Wireless sensor networks (considering them as
building blocks of IoT), which run on a different stack
compared to the Internet, it cannot possess IPv6 stack
to address individually and hence a subnet with a
gateway having a URN will be required.
BT devices emit signals with a unique Media Access
Identification (MAC-ID) number that can be read by
BT sensors within the coverage area.
20. Device Addressing Table
Device Address Machine Address Last updated time
at central node
MAC ID Eg: 10 msec ON/OFF
Device Address: It is the unique address(may be universally accepted)
assigned by central node to all the devices paired with it.
Machine Address:It is the unique address assigned to each device by
manufacturer or vendor of respective device.
Last updated time at central node:It is the most recent time At
which specific device has given a response to central node. Central node
maintains Last updated time of all devices individually
Device Status: This field updates automatically which intimates
centralnode the status of device i.e ON/OFF or any mal functioning.
21. Information table
Machine Address Information present at central node
eg-: 30 degrees,
Machine Address: It is the unique address assigned to each
device by manufacturer or vendor of respective devices.
Information present at central node: It is the information
given by respective devices upon sensing and processing
Medium Access Control
1. Central Node Polling.
- Normal cases.
2. Threshold Crossing
- Special cases where immediate response
Ex: Fire Alarming, it needs to report to the fire
Central Node Polling
Central node will make a request to the each node on
Retrieve the data from the end-node(sensors) store it to the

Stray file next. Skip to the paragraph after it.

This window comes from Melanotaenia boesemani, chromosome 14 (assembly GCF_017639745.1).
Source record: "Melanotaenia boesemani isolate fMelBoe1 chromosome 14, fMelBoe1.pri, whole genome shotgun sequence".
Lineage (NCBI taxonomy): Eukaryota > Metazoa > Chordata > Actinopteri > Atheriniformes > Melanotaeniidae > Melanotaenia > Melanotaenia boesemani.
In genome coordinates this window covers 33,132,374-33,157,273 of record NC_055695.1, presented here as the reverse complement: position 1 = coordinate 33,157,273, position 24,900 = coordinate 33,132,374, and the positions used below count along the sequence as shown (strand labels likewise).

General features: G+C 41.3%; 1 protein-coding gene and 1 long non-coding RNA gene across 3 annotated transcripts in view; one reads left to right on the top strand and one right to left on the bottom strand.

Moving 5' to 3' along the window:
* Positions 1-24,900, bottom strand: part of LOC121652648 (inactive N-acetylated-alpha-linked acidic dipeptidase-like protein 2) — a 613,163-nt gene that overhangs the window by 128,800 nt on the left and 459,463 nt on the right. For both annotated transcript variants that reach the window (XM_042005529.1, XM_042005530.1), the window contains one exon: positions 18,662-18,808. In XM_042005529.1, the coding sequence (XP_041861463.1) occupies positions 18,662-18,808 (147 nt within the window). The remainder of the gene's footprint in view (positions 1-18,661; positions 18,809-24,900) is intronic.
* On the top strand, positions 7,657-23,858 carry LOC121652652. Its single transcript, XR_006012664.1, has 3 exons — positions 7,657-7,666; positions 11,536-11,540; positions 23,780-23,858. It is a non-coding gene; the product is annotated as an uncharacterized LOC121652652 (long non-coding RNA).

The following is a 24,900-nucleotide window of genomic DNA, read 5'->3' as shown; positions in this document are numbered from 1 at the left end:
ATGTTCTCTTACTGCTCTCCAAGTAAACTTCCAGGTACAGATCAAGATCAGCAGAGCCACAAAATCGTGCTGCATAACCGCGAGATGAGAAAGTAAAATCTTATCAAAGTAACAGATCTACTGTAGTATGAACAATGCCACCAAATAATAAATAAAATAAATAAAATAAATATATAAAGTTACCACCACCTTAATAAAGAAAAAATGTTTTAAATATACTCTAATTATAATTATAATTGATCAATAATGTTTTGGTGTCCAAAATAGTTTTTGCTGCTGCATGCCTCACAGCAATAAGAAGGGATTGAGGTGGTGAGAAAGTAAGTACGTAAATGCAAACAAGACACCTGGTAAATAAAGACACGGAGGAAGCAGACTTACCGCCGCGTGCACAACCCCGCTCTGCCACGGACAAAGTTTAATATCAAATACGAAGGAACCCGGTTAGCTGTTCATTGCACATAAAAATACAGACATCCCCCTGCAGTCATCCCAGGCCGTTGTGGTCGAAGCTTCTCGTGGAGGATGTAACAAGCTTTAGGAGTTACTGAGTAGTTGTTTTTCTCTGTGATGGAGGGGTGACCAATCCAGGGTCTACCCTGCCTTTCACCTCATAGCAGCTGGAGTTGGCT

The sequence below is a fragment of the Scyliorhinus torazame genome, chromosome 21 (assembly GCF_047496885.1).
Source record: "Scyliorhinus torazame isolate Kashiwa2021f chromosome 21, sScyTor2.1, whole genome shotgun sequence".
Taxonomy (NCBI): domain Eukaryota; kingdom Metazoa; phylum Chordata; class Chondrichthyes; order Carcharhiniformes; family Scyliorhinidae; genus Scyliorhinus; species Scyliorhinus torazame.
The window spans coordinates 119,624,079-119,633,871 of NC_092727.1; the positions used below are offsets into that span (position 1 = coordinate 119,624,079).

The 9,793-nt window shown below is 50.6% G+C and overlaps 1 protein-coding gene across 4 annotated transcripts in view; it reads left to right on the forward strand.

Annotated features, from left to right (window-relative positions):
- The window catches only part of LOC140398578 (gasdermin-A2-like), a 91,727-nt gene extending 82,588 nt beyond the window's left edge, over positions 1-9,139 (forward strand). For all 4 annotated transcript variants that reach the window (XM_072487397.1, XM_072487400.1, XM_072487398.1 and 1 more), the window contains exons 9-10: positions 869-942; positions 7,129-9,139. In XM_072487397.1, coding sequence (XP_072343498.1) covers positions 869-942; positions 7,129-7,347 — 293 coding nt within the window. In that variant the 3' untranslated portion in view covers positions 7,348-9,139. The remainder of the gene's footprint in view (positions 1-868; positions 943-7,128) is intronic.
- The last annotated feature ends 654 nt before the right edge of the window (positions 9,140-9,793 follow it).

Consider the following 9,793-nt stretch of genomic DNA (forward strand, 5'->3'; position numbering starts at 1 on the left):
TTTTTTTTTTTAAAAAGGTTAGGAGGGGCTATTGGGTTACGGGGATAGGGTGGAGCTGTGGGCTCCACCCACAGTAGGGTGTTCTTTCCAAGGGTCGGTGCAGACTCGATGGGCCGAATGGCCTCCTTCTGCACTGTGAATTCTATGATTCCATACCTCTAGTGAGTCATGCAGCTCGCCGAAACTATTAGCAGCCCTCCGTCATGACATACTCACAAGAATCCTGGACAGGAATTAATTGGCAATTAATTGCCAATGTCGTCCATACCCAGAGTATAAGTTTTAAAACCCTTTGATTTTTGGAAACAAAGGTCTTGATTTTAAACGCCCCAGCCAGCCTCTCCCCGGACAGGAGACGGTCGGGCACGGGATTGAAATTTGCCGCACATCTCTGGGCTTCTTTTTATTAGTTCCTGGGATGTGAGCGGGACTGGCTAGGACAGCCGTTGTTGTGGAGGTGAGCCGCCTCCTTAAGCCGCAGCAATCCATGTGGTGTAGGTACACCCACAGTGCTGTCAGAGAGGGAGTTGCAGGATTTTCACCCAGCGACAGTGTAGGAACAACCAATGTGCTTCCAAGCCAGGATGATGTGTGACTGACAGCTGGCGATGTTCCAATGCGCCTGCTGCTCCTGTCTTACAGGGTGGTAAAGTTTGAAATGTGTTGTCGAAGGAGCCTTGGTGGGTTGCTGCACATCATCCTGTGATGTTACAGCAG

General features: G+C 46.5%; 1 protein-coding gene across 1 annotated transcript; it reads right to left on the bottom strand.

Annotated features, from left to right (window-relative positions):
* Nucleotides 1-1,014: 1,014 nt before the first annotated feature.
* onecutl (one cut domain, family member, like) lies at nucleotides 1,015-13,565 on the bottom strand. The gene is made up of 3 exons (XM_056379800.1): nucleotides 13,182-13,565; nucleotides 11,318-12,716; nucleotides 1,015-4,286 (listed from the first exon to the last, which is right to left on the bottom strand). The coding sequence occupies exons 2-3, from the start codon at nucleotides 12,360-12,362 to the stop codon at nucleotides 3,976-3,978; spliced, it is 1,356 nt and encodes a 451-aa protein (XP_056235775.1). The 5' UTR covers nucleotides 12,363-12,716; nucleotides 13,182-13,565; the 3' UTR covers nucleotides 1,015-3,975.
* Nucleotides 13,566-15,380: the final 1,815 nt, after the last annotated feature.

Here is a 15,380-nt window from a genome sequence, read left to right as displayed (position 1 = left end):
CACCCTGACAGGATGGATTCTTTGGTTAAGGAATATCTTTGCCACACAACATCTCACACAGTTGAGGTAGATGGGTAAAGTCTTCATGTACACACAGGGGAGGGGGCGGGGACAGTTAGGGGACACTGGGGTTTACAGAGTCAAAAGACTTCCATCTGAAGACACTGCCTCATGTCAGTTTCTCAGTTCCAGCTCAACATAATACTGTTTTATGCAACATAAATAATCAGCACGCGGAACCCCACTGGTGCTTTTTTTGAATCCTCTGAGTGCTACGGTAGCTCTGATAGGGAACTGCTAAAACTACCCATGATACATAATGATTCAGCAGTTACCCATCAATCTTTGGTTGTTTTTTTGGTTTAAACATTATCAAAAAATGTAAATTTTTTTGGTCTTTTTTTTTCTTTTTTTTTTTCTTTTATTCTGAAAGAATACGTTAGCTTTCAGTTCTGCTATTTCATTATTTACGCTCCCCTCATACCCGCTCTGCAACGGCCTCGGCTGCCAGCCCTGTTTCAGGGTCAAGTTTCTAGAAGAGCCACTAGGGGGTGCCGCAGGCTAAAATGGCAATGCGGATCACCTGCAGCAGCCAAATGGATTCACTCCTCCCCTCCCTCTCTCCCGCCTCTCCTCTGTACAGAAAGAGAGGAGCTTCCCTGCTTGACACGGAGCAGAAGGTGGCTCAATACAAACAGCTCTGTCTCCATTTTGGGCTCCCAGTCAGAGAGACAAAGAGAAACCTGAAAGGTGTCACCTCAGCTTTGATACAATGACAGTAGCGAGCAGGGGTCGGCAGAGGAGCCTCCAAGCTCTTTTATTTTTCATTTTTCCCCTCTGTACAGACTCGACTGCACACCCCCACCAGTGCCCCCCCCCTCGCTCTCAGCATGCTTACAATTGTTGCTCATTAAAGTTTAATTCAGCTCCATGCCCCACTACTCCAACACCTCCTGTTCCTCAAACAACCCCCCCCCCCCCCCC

Duration upon which data to be accessed will be decided
by the Administrator(owner).
Life of network will be high.
No data processing required at end-nodes. No
Traffic on end-node will be less.
Each node will get some threshold setting, or a special
case it can access the medium for data transmission to
No need to wait for central node to poll for data
Multiple transmissions may be needed.
Life of end-node will go down.
Life of network will be more.
- end-nodes will be active mode for long time.
No need of huge processing power at end-nodes.
- No need of complex algorithms required.
Security is addressed.
- All the nodes can be accessed from central node.
Mobility of end-nodes.
- No complex wiring required, and battery powered.
QoS is enabled.
- Priority can be set by the user, slot-based.
Faulty end-nodes can be detected instantly.
- Node goes off, no request can be processed.
End-user understandable data.
- Processed data, digital data.
No need of interoperability.
- All can follow one protocol.
- More processors, ADC's and Memory chips are not
Dynamic data diversion and easy change of behavioral
parameters. - Destination address can change.
1. K. Ashton, That ‘‘Internet of Things’’ thing, RFiD Journal
(2009). H. Sundmaeker, P. Guillemin, P. Friess, S.
2. Vision and challenges for realizing the Internet of Things,
Cluster of European Research Projects on the Internet of
Things—CERP IoT, 2010.
3. J. Buckley (Ed.), The Internet of Things: From RFID to the
Next-Generation Pervasive Networked Systems, Auerbach
Publications, New York, 2006. M. Weiser, R. Gold, The
origins of ubiquitous computing research at PARC in the
late 1980s, IBM Systems Journal (1999).
4. Internet of Things (IoT): A vision, architectural elements,
and future directions. Jayavardhana Gubbi